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Monday, May 31, 2010

Not worth the paper they're printed on

I just heard from a friend that his grumbling on his personal blog got him passed over for a job, even though his qualifications were far superior to the other applicants. http://bit.ly/ckioAP

Well I wanted to grumble in support of all the amazingly talented networking engineers I've met over the years that haven't wasted their time on pieces of paper. Too many corporations have been led by cfo's that are so impressed by their pieces of paper that they think promotions, hiring, and bonuses must have pieces of paper to make them worth while. Apparently too few IT managers are willing to evaluate good projects, and almost no one i've met is willing to let their people use community service and professional projects as a way to judge skills as a alternative to certificates.

I would also like to say that on projects like Interop, that my experience is that my learning is exponential in comparison to traditional classes. I also learn better because there are large and immediate ramifications to the quality of my work on such projects.

Well i'm done venting...

Brian chee


- Posted using BlogPress from my iPad

Location:Honolulu, Hawaii, USA

Sunday, May 30, 2010

Are we really remembering what those in uniform really do for us?

On this Memorial day we sit back in our armchairs watching television, grilling, and other fun things. However we still have a whole lot of people in uniform out in harms ways. But wait, not everyone in harms way is in uniform. For every person out on the sharp point of the stick is literally hundreds of civilians and non-combatant military working towards supporting our way of life.

I'd like everyone, even those who aren't American citizens to stop and think about those that help keep us all safe...give thanks to them on this Memorial Day.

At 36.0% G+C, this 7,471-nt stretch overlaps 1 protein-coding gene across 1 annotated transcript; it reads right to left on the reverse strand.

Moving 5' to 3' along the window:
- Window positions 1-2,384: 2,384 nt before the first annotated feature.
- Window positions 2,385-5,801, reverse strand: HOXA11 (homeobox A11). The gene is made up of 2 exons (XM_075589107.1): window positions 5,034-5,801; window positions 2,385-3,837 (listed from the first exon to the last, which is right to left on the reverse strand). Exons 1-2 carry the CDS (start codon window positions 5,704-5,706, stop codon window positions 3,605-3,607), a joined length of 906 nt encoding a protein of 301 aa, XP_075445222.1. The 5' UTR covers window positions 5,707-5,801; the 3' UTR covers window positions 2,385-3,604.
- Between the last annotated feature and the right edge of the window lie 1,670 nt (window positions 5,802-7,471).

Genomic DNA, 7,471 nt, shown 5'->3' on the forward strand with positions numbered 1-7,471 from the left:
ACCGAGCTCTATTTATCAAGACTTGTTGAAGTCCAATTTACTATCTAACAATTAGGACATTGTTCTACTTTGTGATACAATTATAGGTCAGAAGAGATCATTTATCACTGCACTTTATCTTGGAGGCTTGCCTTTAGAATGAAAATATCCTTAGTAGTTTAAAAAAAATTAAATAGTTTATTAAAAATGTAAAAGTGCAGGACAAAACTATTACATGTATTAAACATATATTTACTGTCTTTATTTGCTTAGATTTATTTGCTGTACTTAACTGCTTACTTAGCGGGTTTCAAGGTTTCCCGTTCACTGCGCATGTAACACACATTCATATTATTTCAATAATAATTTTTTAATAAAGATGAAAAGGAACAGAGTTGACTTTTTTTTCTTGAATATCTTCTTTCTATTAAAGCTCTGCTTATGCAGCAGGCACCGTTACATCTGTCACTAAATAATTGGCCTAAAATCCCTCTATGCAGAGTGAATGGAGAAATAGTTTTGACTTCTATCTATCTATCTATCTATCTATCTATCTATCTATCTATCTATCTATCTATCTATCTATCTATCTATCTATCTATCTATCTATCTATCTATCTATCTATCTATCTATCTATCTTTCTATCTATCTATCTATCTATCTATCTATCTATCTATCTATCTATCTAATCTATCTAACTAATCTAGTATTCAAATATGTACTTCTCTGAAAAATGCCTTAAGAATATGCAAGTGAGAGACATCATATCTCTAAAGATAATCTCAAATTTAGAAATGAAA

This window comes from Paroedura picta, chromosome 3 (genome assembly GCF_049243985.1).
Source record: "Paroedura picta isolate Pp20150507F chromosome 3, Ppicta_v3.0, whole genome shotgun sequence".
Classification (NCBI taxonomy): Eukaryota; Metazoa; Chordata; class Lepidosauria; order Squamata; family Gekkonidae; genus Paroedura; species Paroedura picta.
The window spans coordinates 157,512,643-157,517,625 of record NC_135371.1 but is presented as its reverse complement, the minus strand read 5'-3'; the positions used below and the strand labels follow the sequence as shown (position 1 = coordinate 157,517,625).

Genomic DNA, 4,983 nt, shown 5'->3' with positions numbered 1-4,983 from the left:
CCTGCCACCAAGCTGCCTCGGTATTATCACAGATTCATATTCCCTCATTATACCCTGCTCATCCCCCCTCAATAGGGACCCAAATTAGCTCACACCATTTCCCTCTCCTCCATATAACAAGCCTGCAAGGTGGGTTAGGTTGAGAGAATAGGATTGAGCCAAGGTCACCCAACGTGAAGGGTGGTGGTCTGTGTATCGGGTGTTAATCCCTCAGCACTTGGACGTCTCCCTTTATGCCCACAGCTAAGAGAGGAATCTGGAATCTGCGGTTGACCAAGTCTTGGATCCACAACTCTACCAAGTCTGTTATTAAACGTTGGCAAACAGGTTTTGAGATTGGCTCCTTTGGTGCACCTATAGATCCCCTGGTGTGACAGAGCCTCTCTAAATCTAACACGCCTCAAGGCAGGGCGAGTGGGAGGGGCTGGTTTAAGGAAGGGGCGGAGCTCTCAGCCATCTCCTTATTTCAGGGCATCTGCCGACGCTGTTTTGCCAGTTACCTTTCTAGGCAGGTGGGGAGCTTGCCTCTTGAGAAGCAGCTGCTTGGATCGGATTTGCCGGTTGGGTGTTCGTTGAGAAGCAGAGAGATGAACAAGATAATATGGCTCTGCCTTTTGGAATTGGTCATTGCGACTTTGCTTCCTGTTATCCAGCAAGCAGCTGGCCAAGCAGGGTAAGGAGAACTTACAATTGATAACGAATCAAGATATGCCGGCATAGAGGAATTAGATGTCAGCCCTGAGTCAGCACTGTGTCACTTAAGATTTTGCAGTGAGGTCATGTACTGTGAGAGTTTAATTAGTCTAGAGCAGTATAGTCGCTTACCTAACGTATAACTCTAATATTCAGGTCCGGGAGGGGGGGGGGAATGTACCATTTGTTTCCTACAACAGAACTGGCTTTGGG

Brian chee

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Saturday, May 22, 2010

Zagat for iPad

The age old question is all the harder to answer if you're not familiar with the city. I've used AAA tour books, and the paper versions of restaurant guides...but just thumbing through a guide means you tend to lean towards the first thing you find.

Friday, May 21, 2010

The road of broken promises in the world of long term storage

Anyone that has been in the IT biz for any length of time have seen the sorrow of lost datasets on storage media no longer supported. 8" floppies, 5.25" floppies, 9 track tapes, 14" or 5.25" optical worm drives...the landfills are filled with the skeletons of a multitude of "long term storage systems".








The challenge is really about identifying the next storage technology in time to budget for conversion. It also means that you need to make darn sure the data is worth migrating. Is it because of a regulatory issue like sarbox, or is the data of something that could never be reproduced?

Is Holographic Versatile Disks the next thing? http://en.wikipedia.org/wiki/Holographic_Versatile_Disc







- Posted using BlogPress from my iPad

Location:Honolulu, Hawaii, USA

We're being translated to Portugese

So while the book on Cloud Computing that Curt Franklin and I wrote together is selling well; it has recently been contracted by a Brazilian publisher to translate it into Portuguese for sale into the south American markets. We are stunned and pleased, especially as Taylor & Francis (crc press) is heading towards sending us a contract for a second book on cloud security.

http://www.amazon.com/Cloud-Computing-Technologies-Strategies-Ubiquitous/dp/1439806128/ref=sr_1_1?ie=UTF8&s=books&qid=1271362973&sr=8-1



- Posted using BlogPress from my iPad

Location:Brazil

Thursday, May 20, 2010

Hello World

So even after setting up dozens of blogs, wikis, etc for work...this is my very first personal blog. I get to pontificate about things i like, dislike, stumbled over, or went gaga over.

This is also where i'm going to post my predictions of where I think technology is moving to.

Sincerely,
Brian "Cheebert" Chee

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Location:Kaneohe, Hawaii, USA